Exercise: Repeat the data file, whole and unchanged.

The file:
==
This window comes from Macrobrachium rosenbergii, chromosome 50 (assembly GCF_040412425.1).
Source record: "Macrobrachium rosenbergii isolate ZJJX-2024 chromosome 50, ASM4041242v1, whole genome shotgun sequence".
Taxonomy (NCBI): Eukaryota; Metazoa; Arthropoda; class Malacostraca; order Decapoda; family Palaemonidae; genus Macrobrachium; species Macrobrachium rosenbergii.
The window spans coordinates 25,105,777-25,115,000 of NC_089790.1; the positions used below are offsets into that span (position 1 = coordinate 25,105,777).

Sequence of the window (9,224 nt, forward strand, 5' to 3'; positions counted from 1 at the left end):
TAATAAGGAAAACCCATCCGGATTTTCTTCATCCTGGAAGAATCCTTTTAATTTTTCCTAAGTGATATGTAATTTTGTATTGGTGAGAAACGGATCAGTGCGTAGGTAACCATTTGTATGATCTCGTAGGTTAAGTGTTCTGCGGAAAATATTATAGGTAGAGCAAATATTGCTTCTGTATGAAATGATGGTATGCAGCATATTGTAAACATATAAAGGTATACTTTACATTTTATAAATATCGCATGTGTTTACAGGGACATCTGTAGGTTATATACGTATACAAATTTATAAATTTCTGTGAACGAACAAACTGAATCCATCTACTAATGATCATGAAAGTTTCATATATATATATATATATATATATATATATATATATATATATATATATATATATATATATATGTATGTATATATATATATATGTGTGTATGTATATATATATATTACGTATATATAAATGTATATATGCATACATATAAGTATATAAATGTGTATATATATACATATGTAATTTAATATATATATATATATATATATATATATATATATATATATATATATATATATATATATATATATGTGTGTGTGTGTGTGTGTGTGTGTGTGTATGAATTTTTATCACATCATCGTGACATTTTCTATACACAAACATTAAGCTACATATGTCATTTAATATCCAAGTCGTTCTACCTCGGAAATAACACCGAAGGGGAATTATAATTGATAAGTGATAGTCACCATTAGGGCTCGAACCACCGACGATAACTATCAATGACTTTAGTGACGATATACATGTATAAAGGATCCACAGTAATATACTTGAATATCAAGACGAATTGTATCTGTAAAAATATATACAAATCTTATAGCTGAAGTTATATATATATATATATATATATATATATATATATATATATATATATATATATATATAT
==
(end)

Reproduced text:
This window comes from Macrobrachium rosenbergii, chromosome 50 (assembly GCF_040412425.1).
Source record: "Macrobrachium rosenbergii isolate ZJJX-2024 chromosome 50, ASM4041242v1, whole genome shotgun sequence".
Taxonomy (NCBI): Eukaryota; Metazoa; Arthropoda; class Malacostraca; order Decapoda; family Palaemonidae; genus Macrobrachium; species Macrobrachium rosenbergii.
The window spans coordinates 25,105,777-25,115,000 of NC_089790.1; the positions used below are offsets into that span (position 1 = coordinate 25,105,777).

Sequence of the window (9,224 nt, forward strand, 5' to 3'; positions counted from 1 at the left end):
TAATAAGGAAAACCCATCCGGATTTTCTTCATCCTGGAAGAATCCTTTTAATTTTTCCTAAGTGATATGTAATTTTGTATTGGTGAGAAACGGATCAGTGCGTAGGTAACCATTTGTATGATCTCGTAGGTTAAGTGTTCTGCGGAAAATATTATAGGTAGAGCAAATATTGCTTCTGTATGAAATGATGGTATGCAGCATATTGTAAACATATAAAGGTATACTTTACATTTTATAAATATCGCATGTGTTTACAGGGACATCTGTAGGTTATATACGTATACAAATTTATAAATTTCTGTGAACGAACAAACTGAATCCATCTACTAATGATCATGAAAGTTTCATATATATATATATATATATATATATATATATATATATATATATATATATATATATATATATGTATGTATATATATATATATGTGTGTATGTATATATATATATTACGTATATATAAATGTATATATGCATACATATAAGTATATAAATGTGTATATATATACATATGTAATTTAATATATATATATATATATATATATATATATATATATATATATATATATATATATATATATATATGTGTGTGTGTGTGTGTGTGTGTGTGTGTATGAATTTTTATCACATCATCGTGACATTTTCTATACACAAACATTAAGCTACATATGTCATTTAATATCCAAGTCGTTCTACCTCGGAAATAACACCGAAGGGGAATTATAATTGATAAGTGATAGTCACCATTAGGGCTCGAACCACCGACGATAACTATCAATGACTTTAGTGACGATATACATGTATAAAGGATCCACAGTAATATACTTGAATATCAAGACGAATTGTATCTGTAAAAATATATACAAATCTTATAGCTGAAGTTATATATATATATATATATATATATATATATATATATATATATATATATATATATATAT